Do Brain Training Games Really Work?

Keeping our brains young and sharp is something we all hope for as we grow older. But what is the best way to do this exactly? Here, we take a look at Brain Training Games and Exergaming as two alternatives.

Brain Training Games

Firstly, what are ‘Brain training games’? They are puzzles and games designed to provide challenges for your brain. Examples include, for instance, sudoku and crosswords. The common belief is that these brain training games are typically beneficial to your cognitive abilities and that they reduce mild cognitive impairment. They are believed to be particularly important for elderly people, as they attempt to keep their minds sharp in order to reduce the risk of dementia and Alzheimer’s.

Although previous studies have shown some positive correlation between brain training games and cognitive functioning, modern research is beginning to doubt this hypothesis. According to a study by researchers from the University of Pennsylvania published in The Journal of Neuroscience, commercial brain games appear to have no effect on cognitive function and decision-making beyond the tasks included in the game. Meaning that instead of improving your brain health, you are simply improving your abilities at a specific game. This can be seen in games such as sudoku or crosswords, where players are merely becoming better at solving these puzzles, rather than improving their overall cognitive functioning.

Having said this, more recent studies have indicated a positive correlation in the relationship between brain health and something known as EXERGAMING. This dual-tasking concept suggests a strong possibility of reducing mild cognitive impairment, which is basically the stage before full blown dementia.

 

Dual-Tasking: Exergaming

Dual-tasking is a rather new concept that is up and coming in the health industry. Generally speaking, dual-tasking refers to an action where two tasks are performed simultaneously. Exergaming is an example of this and it specifically regards to the combination of varying cognitive challenges together with exercise. An example of this would be running on a treadmill whilst concurrently counting down from 100 to 0 but in 4’s. So 100, 96, 92 and so on. This combination has been seen to produce great beneficial impacts to ones brain health.

Click HERE to see what Dr Shawn Watson, Neuroscientist and CEO of Senescense Life Sciences has to say about dual-tasking and exergaming.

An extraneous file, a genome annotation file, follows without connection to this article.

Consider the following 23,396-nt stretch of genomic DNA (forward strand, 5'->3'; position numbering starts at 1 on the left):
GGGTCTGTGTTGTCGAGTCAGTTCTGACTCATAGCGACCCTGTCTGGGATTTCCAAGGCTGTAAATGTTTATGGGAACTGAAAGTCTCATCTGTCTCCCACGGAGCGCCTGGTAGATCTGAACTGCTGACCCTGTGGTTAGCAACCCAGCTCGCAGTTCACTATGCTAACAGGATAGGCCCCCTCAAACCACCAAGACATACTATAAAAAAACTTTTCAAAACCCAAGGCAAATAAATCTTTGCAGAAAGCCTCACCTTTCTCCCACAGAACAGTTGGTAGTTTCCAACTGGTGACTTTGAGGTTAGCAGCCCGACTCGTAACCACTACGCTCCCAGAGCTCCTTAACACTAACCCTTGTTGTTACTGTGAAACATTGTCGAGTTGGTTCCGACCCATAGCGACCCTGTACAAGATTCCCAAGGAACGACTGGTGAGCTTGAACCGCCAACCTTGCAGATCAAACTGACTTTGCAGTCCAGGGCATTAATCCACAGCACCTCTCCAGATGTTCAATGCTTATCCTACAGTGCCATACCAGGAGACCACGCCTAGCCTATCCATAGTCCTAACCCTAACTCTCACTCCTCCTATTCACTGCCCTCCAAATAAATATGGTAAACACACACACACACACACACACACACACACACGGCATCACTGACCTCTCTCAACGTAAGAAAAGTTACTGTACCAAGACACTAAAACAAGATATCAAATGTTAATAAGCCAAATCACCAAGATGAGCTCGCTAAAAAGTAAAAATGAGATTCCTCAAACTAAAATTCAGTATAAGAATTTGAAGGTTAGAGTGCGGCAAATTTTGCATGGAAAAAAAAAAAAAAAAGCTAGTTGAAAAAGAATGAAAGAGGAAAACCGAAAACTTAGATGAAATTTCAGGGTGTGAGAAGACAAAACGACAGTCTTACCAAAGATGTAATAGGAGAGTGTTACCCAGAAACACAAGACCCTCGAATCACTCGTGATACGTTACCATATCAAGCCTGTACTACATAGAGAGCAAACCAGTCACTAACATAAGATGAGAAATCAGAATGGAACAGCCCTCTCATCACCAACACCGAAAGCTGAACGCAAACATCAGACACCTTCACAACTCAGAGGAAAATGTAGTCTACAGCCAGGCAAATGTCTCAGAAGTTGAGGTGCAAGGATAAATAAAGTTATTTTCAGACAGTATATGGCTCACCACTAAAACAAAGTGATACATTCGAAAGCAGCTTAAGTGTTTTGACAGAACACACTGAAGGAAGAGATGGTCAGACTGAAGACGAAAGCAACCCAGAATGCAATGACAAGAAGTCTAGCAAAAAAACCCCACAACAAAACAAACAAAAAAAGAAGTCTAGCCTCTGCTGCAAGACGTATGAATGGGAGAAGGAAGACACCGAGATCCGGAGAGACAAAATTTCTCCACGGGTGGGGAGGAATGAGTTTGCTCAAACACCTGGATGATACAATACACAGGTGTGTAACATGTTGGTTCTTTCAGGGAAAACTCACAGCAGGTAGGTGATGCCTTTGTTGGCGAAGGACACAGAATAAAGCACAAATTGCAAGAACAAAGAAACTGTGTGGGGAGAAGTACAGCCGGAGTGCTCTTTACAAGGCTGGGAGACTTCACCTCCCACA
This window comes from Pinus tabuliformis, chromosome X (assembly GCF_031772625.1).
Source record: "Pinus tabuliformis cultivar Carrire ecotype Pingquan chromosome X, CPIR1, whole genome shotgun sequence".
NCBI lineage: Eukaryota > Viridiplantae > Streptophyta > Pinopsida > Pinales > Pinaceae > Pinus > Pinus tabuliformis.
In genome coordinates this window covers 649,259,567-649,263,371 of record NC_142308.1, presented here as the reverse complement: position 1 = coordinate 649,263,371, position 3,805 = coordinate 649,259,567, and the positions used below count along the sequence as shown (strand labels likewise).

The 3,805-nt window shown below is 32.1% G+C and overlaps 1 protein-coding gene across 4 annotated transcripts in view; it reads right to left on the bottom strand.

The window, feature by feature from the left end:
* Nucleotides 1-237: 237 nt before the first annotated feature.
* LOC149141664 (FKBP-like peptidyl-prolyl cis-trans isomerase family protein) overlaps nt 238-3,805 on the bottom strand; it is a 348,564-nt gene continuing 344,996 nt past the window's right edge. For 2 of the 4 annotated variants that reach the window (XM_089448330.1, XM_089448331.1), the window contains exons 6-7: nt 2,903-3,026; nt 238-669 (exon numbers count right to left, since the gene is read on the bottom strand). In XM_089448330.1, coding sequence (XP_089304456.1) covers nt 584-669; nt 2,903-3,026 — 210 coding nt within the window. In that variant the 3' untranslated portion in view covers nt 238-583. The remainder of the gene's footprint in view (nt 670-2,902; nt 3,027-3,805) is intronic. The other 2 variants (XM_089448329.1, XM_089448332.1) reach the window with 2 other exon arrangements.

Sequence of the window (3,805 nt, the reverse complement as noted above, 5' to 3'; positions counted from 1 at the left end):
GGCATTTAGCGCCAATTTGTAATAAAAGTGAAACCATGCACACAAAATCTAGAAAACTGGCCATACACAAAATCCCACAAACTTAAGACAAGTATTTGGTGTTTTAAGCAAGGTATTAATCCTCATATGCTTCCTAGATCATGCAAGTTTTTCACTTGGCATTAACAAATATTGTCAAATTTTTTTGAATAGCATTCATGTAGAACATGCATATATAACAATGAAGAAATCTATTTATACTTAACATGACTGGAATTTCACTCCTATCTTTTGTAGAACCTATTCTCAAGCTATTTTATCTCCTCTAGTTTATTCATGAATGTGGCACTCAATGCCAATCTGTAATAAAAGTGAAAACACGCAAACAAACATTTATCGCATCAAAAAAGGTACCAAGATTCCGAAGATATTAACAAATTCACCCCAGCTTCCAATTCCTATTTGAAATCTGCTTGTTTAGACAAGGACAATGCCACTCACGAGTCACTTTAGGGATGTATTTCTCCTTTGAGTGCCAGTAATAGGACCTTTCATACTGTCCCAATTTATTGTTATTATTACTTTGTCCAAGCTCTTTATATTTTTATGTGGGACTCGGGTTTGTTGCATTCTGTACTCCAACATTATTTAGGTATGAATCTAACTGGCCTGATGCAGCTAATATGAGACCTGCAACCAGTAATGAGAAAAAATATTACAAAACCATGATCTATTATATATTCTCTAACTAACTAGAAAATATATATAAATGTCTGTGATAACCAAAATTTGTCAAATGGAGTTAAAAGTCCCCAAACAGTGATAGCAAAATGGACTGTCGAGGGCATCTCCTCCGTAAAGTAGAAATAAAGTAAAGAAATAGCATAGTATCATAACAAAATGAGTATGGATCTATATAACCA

Quotes from various studies

  1. “Dual-tasking, performing a cognitive and motor task at the same time, improved cognition better than physical exercise alone.”

    - Eggenberger. 2015.

  2. “Findings indicate that step training reduce falls in older adults by approximately 50%.” - Okubu, Schoene, & Lord 2016.

  3. “Combined cognitive and motor training improves gait stability and reduces fall rate by 80%.” - van Het Reve, De Bruin 2014.

  4. A 2017 study found that dual-tasking can help people with mild cognitive impairment or early stage dementia. This particular study found that dual tasking improved the ability to do activities of daily living, improved mood and reduced depression.   

Try it yourself by gamifying your exercise routines and see if you notice any changes!

Currently, we offer two exergaming products: CyberCycle and HUR Senso

 
 
 

HUR Senso is a dual-tasking fall reduction and cognitive training platform designed to support independent living. The think and move integrated, fun and easy to use equipment simultaneously improves physical and cognitive function through interactive motor training activities and gaming.  The platform sensors dynamically capture all of the vital data with easy to understand results that ensure improved cognitive and activity levels for all users.

CyberCycle riders immerse themselves in stunning interactive roads, from snowy mountains to the seaside shores. Riding the CyberCycle is just like riding outside, minus the helmet and the traffic! It keeps riders feeling sharp, young and independent. Plus it is a ton of fun!

 

What can we take from this?

The scientific evidence behind the cognitive benefits of brain training games is inconclusive as there are a host of reports and studies that contradict one another. More recent studies are beginning to show that brain training games do not improve cognition to the extent that was previously believed. The same cannot be said of exergaming where there is overwhelming evidence that showcases its cognitive benefits. Try it out for yourself!

Carl Richard